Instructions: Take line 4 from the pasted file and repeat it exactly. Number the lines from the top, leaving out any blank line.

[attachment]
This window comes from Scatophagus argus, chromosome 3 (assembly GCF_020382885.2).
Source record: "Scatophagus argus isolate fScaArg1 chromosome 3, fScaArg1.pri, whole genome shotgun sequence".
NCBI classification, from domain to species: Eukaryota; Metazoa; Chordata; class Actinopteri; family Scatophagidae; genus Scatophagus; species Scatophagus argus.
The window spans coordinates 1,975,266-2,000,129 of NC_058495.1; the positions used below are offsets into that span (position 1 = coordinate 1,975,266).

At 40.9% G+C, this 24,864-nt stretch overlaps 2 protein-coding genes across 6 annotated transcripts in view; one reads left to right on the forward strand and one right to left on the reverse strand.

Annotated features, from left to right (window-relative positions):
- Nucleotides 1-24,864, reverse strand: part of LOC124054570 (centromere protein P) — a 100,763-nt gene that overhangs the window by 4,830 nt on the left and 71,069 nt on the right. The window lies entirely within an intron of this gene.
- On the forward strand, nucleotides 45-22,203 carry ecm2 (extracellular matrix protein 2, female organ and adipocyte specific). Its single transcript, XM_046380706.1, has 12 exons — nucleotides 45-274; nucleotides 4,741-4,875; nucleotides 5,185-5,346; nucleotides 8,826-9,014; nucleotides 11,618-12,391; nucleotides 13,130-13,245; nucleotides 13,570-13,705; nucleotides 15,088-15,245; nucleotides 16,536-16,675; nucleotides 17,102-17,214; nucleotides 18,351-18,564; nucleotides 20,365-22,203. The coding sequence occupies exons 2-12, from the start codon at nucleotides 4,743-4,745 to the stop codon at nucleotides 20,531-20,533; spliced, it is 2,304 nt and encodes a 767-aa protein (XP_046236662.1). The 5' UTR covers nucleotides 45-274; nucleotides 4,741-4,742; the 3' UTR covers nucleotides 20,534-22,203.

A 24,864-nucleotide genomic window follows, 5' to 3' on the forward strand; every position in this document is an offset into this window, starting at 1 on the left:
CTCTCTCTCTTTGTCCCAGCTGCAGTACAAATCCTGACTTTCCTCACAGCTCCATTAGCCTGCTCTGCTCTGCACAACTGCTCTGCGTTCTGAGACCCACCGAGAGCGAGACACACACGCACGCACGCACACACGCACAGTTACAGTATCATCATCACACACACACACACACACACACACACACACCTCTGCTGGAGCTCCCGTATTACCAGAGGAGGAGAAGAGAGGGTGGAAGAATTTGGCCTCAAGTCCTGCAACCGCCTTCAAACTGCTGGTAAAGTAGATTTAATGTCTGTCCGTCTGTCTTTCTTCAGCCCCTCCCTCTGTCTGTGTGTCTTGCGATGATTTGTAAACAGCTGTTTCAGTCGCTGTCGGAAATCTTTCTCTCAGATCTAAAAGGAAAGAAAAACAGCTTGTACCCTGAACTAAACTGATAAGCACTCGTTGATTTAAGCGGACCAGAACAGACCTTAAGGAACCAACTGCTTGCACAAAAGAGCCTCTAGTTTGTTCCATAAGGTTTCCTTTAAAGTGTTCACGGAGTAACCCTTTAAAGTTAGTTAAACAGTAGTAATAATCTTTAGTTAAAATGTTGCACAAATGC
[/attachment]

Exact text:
The window spans coordinates 1,975,266-2,000,129 of NC_058495.1; the positions used below are offsets into that span (position 1 = coordinate 1,975,266).